Percutaneous Left Appendage Closure with the Watchman Device; The Challenges Lie Ahead: A Narrative Mini Review OE09-OE13
Dr. Farbod Zahedi Tajrishi,
Faculty of Medicine, Babol University of Medical Sciences, Babol, Iran.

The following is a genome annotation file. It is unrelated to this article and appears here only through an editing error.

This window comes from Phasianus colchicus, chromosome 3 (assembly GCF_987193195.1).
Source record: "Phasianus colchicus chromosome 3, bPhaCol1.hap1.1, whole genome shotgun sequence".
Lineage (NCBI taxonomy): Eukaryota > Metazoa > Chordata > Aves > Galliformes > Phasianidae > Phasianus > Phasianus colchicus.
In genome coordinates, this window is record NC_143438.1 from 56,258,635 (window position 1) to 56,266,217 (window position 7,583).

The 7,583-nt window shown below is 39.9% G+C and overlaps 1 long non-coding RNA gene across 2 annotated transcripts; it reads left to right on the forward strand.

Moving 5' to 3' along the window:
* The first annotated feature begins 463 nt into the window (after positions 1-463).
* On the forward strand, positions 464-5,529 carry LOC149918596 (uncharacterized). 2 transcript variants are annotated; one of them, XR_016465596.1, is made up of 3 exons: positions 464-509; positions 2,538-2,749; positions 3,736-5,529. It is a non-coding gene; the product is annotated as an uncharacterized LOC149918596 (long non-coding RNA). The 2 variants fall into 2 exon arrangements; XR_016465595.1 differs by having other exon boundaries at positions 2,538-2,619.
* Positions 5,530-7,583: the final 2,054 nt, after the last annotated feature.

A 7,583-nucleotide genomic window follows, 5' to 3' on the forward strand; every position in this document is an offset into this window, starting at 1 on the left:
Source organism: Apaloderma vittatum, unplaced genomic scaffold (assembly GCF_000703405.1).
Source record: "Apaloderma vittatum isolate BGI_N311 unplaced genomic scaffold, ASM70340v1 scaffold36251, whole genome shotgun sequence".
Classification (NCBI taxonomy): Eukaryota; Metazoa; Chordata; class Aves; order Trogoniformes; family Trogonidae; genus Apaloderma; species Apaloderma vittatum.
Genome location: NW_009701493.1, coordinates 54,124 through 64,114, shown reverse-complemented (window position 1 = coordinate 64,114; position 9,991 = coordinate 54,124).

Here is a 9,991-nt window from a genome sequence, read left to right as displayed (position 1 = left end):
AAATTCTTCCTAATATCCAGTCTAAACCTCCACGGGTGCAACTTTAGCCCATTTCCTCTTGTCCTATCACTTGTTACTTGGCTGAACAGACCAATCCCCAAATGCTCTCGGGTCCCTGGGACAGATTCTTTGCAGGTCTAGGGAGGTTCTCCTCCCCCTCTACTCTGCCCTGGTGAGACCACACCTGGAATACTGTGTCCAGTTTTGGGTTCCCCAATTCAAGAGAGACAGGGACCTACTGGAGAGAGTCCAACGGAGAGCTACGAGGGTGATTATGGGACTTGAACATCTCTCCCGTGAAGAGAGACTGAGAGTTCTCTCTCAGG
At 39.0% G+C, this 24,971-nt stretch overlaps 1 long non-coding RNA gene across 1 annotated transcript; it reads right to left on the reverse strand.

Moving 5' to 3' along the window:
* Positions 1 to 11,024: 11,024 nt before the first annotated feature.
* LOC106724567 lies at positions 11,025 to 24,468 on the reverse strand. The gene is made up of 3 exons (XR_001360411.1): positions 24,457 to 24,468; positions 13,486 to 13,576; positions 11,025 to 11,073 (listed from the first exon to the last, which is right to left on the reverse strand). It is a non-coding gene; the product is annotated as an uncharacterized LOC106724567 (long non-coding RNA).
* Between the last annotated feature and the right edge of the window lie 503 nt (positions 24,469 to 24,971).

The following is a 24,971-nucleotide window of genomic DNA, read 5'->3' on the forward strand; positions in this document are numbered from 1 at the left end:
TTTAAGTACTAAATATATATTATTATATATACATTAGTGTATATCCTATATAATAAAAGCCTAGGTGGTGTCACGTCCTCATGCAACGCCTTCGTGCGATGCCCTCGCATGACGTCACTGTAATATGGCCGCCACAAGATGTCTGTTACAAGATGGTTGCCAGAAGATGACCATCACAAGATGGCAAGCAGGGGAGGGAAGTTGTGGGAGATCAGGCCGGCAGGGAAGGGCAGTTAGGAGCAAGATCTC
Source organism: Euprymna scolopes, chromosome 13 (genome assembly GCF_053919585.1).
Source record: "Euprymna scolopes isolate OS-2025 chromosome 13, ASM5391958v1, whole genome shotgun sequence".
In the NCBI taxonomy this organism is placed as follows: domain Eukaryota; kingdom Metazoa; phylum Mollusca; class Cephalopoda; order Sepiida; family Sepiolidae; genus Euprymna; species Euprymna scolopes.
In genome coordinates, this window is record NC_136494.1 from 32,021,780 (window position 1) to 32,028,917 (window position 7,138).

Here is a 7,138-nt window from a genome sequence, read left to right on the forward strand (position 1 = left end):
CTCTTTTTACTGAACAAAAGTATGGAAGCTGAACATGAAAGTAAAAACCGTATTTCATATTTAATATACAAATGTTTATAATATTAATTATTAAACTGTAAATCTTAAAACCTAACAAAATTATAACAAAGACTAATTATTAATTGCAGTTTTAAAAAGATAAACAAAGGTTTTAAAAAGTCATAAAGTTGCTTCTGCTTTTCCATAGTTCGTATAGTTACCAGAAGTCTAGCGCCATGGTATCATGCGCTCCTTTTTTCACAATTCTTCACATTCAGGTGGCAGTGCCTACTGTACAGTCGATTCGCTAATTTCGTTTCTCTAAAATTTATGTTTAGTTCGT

Atrial Fibrillation (AF) is the most prevalent arrhythmia occurring especially in the elderly. The extremely dire complication of this condition is cardiac thromboembolism that commonly arises from the Left Atrial Appendage (LAA) and may lead to stroke. Currently, guidelines recommend Oral Anticoagulants (OACs) as the therapy of choice for AF patients who are considered susceptible to develop stroke. Although, OACs have been proven effective for this purpose, they are not always an appropriate choice as they increase the likelihood of major bleeding, which can be specifically problematic to patients who for any reason, already have a moderate to high risk for bleeding. Moreover, the need for frequent PT, PTT and INR assessments and patients’ non-compliance can add to the problems of long-term use of OACs. The search for alternative treatment choices has resulted in the evolution of Percutaneous Left Atrial Appendage Closure (LAAC). Multiple devices have been developed to be applied to this method, the most well-studied of which is the Watchman device. At the moment, percutaneous LAAC is being recommended only by European guidelines and just for patients with non-valvular AF (NVAF) who have a high potential for stroke and who are contraindicated to OAC therapy. The method still offers several challenges and requires more evidence to be approved as a definitive treatment option. In this article, we reviewed the concept behind LAAC and its indications, the available evidence on safety and effectiveness of LAAC with Watchman and focused on the challenges underlying this developing therapy.